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Increase in the number of students: how is higher education adapting?

► How are student numbers changing?

They are on the rise, for the fifteenth consecutive year: 2.99 million students are expected this fall, i.e. 0.8% more than the consolidated numbers for 2021. This increase should continue for several more years, before a probable decline: primary and secondary education should lose half a million students by 2027.

There is indeed a peak in births in 2010 (823,000 children, against 738,000 last year), a cohort which will be old enough to begin studies in 2028. These developments should be placed in the context of a spectacular “democratization” of studies: 310,000 students in 1960, 1.1 million in 1980, 2.1 million in 2000…

That said, it is difficult to anticipate with certainty the evolution of student demographics. As one statistician points out, “projections depend on a multitude of factors” : the rate of continuation of studies; the baccalaureate success rate (the record number of graduates in 2020 resulted in a massive influx into higher education); the number of foreign students (278,000 last year)…

Another factor is the duration of the studies. The Minister of Higher Education and Research, Sylvie Retailleau, should announce, during her back-to-school press conference, this Thursday, September 15, a reform to facilitate possible professional integration from the license.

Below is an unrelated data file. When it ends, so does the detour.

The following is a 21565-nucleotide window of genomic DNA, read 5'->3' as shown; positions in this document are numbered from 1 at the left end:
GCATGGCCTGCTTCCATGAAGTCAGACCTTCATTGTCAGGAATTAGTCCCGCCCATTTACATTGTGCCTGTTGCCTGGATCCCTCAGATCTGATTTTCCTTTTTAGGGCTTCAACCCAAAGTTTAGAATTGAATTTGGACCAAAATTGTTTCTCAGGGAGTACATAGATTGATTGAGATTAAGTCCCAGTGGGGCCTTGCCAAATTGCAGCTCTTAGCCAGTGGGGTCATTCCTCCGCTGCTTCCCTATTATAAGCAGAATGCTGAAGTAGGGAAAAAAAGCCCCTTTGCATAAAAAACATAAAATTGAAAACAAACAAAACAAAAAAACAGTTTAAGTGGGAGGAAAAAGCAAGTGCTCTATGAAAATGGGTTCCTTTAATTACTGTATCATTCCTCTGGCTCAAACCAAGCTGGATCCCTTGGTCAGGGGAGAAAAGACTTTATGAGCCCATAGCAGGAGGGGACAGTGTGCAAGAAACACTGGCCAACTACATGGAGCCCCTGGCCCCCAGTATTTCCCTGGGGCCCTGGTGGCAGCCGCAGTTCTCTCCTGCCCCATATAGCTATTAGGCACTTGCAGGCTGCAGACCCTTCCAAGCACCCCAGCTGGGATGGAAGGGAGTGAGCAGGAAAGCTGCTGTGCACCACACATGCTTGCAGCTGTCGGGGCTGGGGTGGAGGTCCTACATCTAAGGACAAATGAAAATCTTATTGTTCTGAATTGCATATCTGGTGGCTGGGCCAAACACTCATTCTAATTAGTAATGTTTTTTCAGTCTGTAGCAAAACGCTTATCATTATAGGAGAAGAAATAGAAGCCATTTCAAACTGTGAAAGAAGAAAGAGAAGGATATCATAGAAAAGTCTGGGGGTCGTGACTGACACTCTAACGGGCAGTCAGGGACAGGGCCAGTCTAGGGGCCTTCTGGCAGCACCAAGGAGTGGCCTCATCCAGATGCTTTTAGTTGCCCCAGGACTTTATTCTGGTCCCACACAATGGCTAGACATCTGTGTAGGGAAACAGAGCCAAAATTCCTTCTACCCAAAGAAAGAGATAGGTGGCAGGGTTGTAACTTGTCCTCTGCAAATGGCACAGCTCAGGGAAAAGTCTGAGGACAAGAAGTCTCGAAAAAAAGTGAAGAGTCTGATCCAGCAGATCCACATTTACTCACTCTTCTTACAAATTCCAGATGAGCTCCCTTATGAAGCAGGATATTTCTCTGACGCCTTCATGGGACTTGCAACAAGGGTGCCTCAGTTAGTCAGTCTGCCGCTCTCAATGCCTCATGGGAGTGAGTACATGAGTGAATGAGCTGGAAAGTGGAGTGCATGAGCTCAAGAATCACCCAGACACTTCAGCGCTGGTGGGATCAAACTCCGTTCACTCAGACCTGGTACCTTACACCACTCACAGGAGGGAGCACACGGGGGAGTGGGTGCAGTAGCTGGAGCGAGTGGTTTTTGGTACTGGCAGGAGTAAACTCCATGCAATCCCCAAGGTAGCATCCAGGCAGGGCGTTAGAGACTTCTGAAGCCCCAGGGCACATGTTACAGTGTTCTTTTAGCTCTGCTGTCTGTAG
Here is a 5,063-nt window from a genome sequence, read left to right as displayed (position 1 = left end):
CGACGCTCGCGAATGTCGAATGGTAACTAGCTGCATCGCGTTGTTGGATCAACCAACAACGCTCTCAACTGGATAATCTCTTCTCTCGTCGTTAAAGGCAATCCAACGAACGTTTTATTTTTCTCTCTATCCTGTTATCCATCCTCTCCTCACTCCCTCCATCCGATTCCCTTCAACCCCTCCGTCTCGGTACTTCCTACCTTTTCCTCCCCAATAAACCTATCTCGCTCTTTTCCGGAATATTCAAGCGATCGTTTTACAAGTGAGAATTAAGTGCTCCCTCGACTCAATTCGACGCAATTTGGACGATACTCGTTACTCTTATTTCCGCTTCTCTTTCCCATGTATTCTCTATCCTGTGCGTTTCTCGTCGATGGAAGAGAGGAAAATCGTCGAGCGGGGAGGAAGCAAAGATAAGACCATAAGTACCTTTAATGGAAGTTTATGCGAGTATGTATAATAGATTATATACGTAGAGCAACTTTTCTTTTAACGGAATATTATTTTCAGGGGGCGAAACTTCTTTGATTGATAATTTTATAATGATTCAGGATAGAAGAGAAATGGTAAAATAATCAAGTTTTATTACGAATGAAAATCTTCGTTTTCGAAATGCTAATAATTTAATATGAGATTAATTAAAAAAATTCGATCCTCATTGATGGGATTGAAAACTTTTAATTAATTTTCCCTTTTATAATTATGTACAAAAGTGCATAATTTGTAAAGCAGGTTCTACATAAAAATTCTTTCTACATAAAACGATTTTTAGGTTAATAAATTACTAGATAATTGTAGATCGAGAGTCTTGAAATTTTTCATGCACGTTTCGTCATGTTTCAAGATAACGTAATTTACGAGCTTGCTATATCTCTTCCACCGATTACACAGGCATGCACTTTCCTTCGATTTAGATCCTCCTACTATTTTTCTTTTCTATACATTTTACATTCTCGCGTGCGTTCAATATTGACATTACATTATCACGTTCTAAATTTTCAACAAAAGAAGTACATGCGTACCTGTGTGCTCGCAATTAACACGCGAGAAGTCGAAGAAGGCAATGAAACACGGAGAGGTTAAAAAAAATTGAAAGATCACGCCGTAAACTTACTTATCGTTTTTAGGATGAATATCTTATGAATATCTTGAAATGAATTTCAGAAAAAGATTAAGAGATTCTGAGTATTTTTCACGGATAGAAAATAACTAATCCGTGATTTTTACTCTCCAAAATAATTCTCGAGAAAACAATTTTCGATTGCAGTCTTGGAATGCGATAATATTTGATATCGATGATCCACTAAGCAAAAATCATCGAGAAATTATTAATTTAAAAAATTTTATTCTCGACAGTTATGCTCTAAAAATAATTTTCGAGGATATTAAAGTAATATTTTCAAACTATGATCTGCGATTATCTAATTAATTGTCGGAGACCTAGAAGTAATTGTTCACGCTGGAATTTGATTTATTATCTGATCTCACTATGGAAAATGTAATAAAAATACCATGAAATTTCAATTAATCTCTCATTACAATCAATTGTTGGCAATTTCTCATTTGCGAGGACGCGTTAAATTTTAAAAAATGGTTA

► How is higher education adapting?

At the start of the last school year, the government had created 19,000 more places for students. For years, the universities have also multiplied the training “with limited capacity”: unsuccessful candidates are invited to enroll in courses less in demand. This is also the spirit of Parcoursup. By modulating the possibilities of applying outside its geographical area, the platform has also made it possible to direct future students towards less demographically dynamic academies.

There remains a major difficulty: the curve of teacher-researchers does not follow that of students. According to Françoise Lambert, national secretary of the Sgen-CFDT, we would have lost in a few years a thousand teachers of higher education. “This translates into a drop in management rates and a deterioration in working conditions”, she observes, referring to “a multiplication of burn-outs and departures”. To cope, universities resort more to contract workers or individual contractors, from whom they may possibly be separated when the population declines.

► What about the traffic jam at the gates of the master?

In recent years, the pressure is particularly strong at the entrance of the masters. “There are about as many places in the first year of a master’s as there are license graduates, but some courses are in high demand, others not so much, notes Guillaume Gellé, vice-president of France Universities. A selection is therefore essential if we want to guarantee a reasonable number of students and the quality of these training courses, backed by research, and which prepare them effectively for employment. »

To streamline the system, the universities have harmonized the application calendars. A digital platform also made it possible to better visualize the offer and to apply.

► Can distance learning be a solution?

This could be a temptation, especially where there is a lack of premises. But that would be a bad calculation, believes Guillaume Gellé, because distance or hybrid education requires “more team commitment”. “After the confinements, we are trying to develop good practices, with real financial support from the State. But this digital transformation can only aim for the success and personalization of courses. »


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